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The 2025 Mazda CX-70 Costs the Same as the CX-90

The CX-70 loses a row, but it costs the same as the 3-row CX-90

2025 Mazda CX-70 front
  • The 2025 Mazda CX-70 starts with a higher base price than the CX-90, if only because of better standard equipment.
  • Mazda's CX-70 is otherwise priced identically to the bigger CX-90.
  • It isn't clear whether Mazda will update CX-90 pricing as a result.

Mazda has confirmed pricing for the 2025 CX-70, which starts at $41,820 (including $1,375 in destination charges) with the 3.3 Turbo Preferred trim level. This is $850 more than the three-row CX-90 on which the CX-70 is based. Mazda says this initial pricing gap is thanks to a higher level of standard equipment the base CX-70 has over its three-row counterpart, like a sunroof, leather seating surfaces, and heated door mirrors.

However, the rest of the CX-70 lineup is priced identically to the CX-90, though the nomenclature and some included features differ. For example, the CX-70’s $47,275 Turbo Premium trim is roughly equivalent to the CX-90’s identically priced Turbo Preferred Plus trim, both of which feature add-ons like a head-up display. However, the CX-70 has standard wireless charging and phone projection regardless of trim, kit that is introduced into the CX-90 lineup with the aforementioned trim. The CX-70 lineup tops out with the PHEV Premium Plus trim, priced at $58,825, and the full pricing structure can be found here:

  • CX-70 3.3 Turbo Preferred: $41,820 (with $1,375 destination)
  • CX-70 3.3 Turbo Premium: $47,275
  • CX-70 3.3 Turbo Premium Plus: $50,275
  • CX-70 3.3 Turbo S Premium: $53,825
  • CX-70 3.3 Turbo S Premium Plus: $57,325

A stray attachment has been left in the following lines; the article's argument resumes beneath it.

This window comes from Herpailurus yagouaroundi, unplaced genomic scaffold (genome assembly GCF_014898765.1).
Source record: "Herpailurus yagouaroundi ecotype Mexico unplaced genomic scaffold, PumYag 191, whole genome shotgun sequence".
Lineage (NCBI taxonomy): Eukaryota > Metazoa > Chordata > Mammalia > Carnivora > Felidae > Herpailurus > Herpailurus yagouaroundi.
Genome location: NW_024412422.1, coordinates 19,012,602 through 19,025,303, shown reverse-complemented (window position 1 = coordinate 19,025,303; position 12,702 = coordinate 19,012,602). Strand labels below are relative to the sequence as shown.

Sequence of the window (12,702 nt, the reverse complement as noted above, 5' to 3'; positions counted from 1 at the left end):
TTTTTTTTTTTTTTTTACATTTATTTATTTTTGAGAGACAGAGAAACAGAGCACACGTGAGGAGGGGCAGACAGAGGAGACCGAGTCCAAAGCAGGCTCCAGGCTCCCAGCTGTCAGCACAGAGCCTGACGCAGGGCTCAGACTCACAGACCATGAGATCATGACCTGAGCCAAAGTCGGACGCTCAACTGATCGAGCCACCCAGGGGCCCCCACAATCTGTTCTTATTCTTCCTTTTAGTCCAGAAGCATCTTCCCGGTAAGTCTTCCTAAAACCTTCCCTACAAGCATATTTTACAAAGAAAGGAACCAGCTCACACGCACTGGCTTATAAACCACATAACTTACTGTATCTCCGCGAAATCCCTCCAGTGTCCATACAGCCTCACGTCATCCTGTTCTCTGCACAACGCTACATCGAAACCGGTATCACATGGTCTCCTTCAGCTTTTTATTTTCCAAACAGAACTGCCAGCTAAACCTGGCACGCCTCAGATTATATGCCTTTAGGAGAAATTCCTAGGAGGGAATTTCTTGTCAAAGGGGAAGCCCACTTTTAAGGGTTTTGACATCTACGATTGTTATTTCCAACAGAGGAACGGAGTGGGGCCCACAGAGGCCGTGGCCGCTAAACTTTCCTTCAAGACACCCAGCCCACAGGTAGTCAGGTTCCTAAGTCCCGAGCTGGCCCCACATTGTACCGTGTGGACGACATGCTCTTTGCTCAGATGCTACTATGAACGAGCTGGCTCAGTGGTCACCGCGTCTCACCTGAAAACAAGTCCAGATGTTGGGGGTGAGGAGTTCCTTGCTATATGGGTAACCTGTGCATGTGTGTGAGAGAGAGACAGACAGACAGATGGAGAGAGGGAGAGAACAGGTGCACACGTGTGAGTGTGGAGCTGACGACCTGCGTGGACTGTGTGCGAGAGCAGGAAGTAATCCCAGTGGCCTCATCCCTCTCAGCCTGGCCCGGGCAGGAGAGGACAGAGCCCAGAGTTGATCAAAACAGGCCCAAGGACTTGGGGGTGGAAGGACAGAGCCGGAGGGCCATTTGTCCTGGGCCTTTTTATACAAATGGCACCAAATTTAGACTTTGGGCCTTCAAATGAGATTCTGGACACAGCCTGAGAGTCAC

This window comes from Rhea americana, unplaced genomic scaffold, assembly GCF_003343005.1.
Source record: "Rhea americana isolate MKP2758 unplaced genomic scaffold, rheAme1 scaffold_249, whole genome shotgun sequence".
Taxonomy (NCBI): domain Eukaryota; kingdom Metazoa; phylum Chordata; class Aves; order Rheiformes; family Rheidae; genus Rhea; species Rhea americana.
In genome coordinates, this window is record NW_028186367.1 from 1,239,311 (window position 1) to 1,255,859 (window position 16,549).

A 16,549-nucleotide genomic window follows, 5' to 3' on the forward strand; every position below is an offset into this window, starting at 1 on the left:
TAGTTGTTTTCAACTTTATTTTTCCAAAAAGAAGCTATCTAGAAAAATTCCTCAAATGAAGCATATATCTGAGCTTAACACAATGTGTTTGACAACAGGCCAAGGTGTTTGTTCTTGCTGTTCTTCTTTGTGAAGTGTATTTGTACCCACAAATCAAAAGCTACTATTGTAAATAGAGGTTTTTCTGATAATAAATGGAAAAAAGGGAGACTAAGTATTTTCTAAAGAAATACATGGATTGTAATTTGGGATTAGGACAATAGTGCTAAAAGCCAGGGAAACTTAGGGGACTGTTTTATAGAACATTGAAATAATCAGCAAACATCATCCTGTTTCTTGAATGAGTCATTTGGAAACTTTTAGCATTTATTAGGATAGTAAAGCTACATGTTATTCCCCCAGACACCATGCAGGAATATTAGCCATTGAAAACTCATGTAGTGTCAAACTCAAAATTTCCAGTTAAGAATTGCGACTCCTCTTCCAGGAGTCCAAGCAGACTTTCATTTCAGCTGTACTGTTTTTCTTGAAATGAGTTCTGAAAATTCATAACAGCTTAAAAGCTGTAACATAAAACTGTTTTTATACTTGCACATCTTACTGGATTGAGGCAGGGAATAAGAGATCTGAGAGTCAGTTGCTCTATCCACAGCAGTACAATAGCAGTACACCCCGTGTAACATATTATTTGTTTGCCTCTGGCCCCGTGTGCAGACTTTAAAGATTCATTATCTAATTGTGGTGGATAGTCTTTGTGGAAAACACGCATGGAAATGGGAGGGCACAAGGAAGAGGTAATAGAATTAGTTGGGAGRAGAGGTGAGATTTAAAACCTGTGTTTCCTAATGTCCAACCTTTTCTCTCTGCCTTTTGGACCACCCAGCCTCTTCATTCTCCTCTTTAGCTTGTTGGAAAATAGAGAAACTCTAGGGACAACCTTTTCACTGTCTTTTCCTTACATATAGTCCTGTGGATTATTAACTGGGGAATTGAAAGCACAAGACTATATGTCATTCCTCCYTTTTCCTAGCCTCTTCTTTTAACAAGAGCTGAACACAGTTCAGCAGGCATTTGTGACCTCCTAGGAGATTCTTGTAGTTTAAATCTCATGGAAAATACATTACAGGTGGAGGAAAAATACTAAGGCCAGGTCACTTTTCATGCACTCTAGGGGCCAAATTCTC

• CX-70 PHEV Premium: $55,775
  • CX-70 PHEV Premium Plus: $58,825

The automaker also confirmed power outputs and EPA fuel economy estimates for the CX-70’s three powertrains, all of which come with standard all-wheel drive. Two power levels for the 3.3-liter inline-six will be available, with 280 horsepower and 332 lb-ft of torque or 340 hp and 369 lb-ft of torque, depending on trim. This powerplant will manage 25 mpg combined regardless of output, according to the EPA’s estimate. Like the CX-90, there will also be a plug-in hybrid. The CX-70’s PHEV and PHEV Premium Plus trims will be powered by a 2.5-liter four-cylinder mated to a hybrid drive system that can travel up to 26 miles on battery power alone and nets a Mazda-estimated 56 miles per gallon equivalent. In both trims, it produces a combined 323 horsepower and 369 lb-ft of torque. Mazda says the CX-70’s inline-six variants will be available in the fall of 2024 but hasn’t said yet when PHEVs will hit dealers.

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Edmunds says

Mazda’s argument for the CX-70 seems to be a higher level of standard equipment, but it's curious that the five-seater SUV is priced identically to a larger seven-seat model. It isn’t clear yet if Mazda will update the CX-90’s pricing to reflect this.